Cooking up a new storm as Celebrity MasterChef returns to BBC One

Zoe Lyons, Gemma Collins, Monty Panesar, Chizzy Akudolu and Stef Reid.
Zoe Lyons, Gemma Collins, Monty Panesar, Chizzy Akudolu and Stef Reid.
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Twenty famous faces, plenty of kitchen mishaps and triumphs, plus the formidable presenting duo of Gregg Wallace and John Torode: Celebrity MasterChef is back.

The 13th series of the BBC One cooking competition, sees singer/songwriter Carol Decker, 60, show us her culinary skills in the opening episode.

“I was shocked at how nervous I was,” says the T’Pau vocalist, most famous for Eighties hit China In Your Hand.

“I’ve done a lot of different things in my career. I’ve acted, I’ve been on the West End stage, I’ve hosted radio shows, I’ve presented TV shows - there’s not much I haven’t had a go at. But,

I was absolutely bricking it.”

Here, Merseyside-born Decker tells us more about her experience filming Celebrity MasterChef.

Carol Decker.

Carol Decker.

High pressure:

Decker competes against actor Keith Allen, TV presenter Michelle Ackerley, former international rugby player and TV presenter Martin Bayfield and recording artist and model Josh Cuthbert.

Stars taking part in the heats that follow include The Saturdays singer Frankie Bridge, reality star Spencer Matthews, cricketer Monty Panesar and country artist Stella Parton (yes, that’s Dolly’s sister).

As for the challenges the cooks can expect, it’s no mean feat.

There’s a test of imagination, where they have to pick ingredients from the Mystery Box - Decker had items such as pork mince, prawns, fennel, cabbage and pears, as well as a basic larder - to create a stand-out dish.

Next, they get to work in a real restaurant kitchen, where, likely for the first time in their lives, they cook for paying customers. Sounds daunting, right?

Finally, they have to prepare a two-course menu of their own design in just one hour, which Gregg and John will judge. And, at the end of this test, one celeb goes home, while the others progress onto the next stages.

New challenge:

Taking part in Celebrity MasterChef was definitely a chance for Decker - whose new single, called Run, is released this month - to step out of her comfort zone.

“I’m married to an amazing chef so I never have to cook, and my cooking’s got worse and worse and worse with each passing year,” admits the star, whose husband is restauranteur Richard Coates.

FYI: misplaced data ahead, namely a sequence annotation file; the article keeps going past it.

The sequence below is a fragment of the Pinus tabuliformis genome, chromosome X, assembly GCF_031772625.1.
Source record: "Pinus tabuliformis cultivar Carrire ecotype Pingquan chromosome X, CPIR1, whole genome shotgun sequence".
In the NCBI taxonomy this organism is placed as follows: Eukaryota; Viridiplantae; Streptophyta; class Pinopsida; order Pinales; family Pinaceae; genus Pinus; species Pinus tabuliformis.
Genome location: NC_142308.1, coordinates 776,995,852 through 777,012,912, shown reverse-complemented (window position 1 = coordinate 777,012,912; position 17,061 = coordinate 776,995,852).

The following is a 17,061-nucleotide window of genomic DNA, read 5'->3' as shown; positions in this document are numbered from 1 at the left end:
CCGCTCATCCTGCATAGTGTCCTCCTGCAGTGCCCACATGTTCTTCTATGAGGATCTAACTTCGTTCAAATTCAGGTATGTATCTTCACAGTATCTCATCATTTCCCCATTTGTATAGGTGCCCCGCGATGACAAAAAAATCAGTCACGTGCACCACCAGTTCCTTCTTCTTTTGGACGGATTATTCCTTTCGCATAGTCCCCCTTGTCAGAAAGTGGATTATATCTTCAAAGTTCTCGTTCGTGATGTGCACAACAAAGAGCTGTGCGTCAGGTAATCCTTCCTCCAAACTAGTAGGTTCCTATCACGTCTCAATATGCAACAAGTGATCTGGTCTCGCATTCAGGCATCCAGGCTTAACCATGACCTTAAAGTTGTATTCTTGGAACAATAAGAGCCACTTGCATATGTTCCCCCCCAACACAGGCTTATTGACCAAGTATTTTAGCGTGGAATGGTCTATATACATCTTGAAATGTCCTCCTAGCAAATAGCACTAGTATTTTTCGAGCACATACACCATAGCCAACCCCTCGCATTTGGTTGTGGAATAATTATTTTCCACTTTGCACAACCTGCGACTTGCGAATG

“But what I really liked was being put under a little bit of pressure to do something I hadn’t done before.”

It’s an experience she doesn’t regret for many reasons, “learning to get on with different kinds of people,” for example, and also her kids’ reaction to her doing something different.

“They were super excited because it’s a really big show, and they understand the profile it brings, and the attention,” says the mother-of-two (daughter Scarlett is 20, while son Dylan just turned 16).

“I think they’re bored to death of hearing me sing China In Your Hand.”

Asked if her kids like cooking, she exclaims with a laugh: “No, not at all! Scarlett - typical student - eats pasta every day. And Dylan has now learnt to do a beef flavoured pot noodle, which he’s super excited about.

“Considering their father is classically trained in French cooking, I think we disappoint him greatly, because the three of us would just eat chip butties all the time!”

Girl power:

Discussing the toughest moments during filming Celeb MasterChef, Decker says she felt “a great sense of responsibility” when cooking for diners at Leicester Square Kitchen (the London restaurant showcases contemporary Mexican and Peruvian small plates).

But, she points out, she refuses to be intimidated by working in a male-dominated environment.

“I’m very conscious not to look like the little woman that can’t cope,” she remarks.

“Having been in the music business for over 30 years, and it always having been largely male-orientated, I’m used to not giving them any excuse to say, ‘She’s just a girl’. But I definitely felt pressure in that kitchen brigade not to burn everything, and get everything out on time.”

Does she think attitudes have changed in the music industry when it comes to female artists?

“I think so. I don’t know if that’s just because I’m a grown up now. I’m prepared to stand my ground over things, so I find I get a reasonable amount of respect back.”

She continues: “I wouldn’t like to make a sweeping generalisation... I would say it’s not exactly even handed, there’s probably still more men in the industry than women, but I don’t find I’m talked down to.”

In the spotlight

Decker’s career has spanned decades - after forming T’Pau with then boyfriend Ronnie Rogers, she secured her first record deal aged 28.

While being a popstar may be very different now, thanks to things like social media, it doesn’t sound like Decker plans on retiring from performing any time soon.

“We’re called ‘veterans’ now - it sounds like we went off to war,” she quips when asked about being an older woman in the music industry.

“All the festivals I’ve done this summer I’m with Tony Hadley, Go West, Kim Wilde, Clare Grogan - we’ve all been doing it for 30 years plus.

“So I don’t feel I’ve got to compete with Taylor Swift or something. We’re in different worlds.”

And she still gets the same buzz from being on stage that she did back when she was touring the world.

“It takes my breath away, especially when I get to China In Your Hand [it went to number one in the Eighties] - I barely have to sing the chorus and after the lead break, everyone puts their arms up and they do this Eighties wave from side to side,” she notes.

“You’ve got 20,000 people doing that. It’s still a privilege.”

Celebrity MasterChef 2018 starts on BBC One on Thursday.